Fluid connections for valves and sensors in the process industry challenge system planners, pipe constructors and installers to implement a piping system that is as simple as possible, quick to install and free of leaks. In addition, the solution should be cost-effective and should require minimal installation space. An innovative valve body concept that partially eliminates the need for conventional piping can help to meet these requirements in practice.


The combining, distribution or mixing of fluid flows by means of valves is one of the essential basic processes in production systems for just about every industrial sector. The piping or fluid connections of the various valves and sensors generally involve extensive planning and installation. This increases with the number of valves used in the system.

The complex tasks performed by such systems include mixing of different fluids, as in food and beverage production, or cooling of systems by means of several cooling circuits. In the classic scenario, valves and sensors are joined by means of piping components that are connected using conventional connecting technology, such as threaded, flanged, adhesive or welded connections. The disadvantages of such connections include high installation expense and extensive space requirements for the piping (Fig. 1).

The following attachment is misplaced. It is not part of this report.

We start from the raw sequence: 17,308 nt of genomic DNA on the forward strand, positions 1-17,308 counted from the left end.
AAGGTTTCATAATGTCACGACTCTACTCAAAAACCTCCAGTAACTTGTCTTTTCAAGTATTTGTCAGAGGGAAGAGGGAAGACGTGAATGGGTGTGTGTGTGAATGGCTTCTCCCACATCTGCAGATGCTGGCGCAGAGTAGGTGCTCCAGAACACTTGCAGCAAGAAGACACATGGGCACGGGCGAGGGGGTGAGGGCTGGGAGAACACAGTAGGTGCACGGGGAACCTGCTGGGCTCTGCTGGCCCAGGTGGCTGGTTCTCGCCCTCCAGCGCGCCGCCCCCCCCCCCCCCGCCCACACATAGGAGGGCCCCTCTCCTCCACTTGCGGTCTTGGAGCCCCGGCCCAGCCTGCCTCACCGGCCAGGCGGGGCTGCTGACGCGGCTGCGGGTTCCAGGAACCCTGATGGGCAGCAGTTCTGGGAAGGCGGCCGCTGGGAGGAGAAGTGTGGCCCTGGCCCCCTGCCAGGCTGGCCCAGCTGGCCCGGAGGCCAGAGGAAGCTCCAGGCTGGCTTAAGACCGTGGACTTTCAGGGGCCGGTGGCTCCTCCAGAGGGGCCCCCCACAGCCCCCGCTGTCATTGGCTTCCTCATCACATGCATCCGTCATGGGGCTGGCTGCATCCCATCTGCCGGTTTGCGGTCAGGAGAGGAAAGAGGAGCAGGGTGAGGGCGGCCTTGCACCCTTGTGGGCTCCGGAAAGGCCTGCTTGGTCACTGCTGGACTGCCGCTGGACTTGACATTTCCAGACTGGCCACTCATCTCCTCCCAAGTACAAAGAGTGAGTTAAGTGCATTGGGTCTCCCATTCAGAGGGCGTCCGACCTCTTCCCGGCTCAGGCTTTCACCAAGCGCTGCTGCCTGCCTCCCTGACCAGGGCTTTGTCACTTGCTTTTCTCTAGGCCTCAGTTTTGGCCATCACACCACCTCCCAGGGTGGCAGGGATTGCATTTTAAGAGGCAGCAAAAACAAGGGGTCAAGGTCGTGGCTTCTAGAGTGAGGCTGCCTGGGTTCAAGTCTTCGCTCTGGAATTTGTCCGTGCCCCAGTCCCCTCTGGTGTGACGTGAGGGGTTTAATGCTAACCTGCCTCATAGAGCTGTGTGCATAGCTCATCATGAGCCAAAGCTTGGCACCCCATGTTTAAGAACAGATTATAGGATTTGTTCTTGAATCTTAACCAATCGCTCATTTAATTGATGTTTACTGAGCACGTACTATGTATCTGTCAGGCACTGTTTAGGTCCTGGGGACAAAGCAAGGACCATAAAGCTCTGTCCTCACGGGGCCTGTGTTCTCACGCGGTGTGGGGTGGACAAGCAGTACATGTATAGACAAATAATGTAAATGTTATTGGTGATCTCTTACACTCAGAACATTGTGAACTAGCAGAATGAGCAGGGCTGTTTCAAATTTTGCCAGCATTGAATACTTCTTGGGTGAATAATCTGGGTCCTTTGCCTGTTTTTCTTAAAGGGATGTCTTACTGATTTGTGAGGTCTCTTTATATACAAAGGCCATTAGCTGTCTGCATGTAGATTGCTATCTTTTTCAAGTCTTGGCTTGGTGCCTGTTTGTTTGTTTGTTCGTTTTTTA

During installation, all pipes must be cut to length, bent and screwed together using 90° elbow or T joints. Each single threaded connection has to be sealed and presents a potential weak spot for leaks in the completed system. Besides the high time and material requirements for the installation, the conventional design is always prone to the risk of leaking connections, especially in the case of alternating temperatures.

New Modular Body Increases Flow Coefficient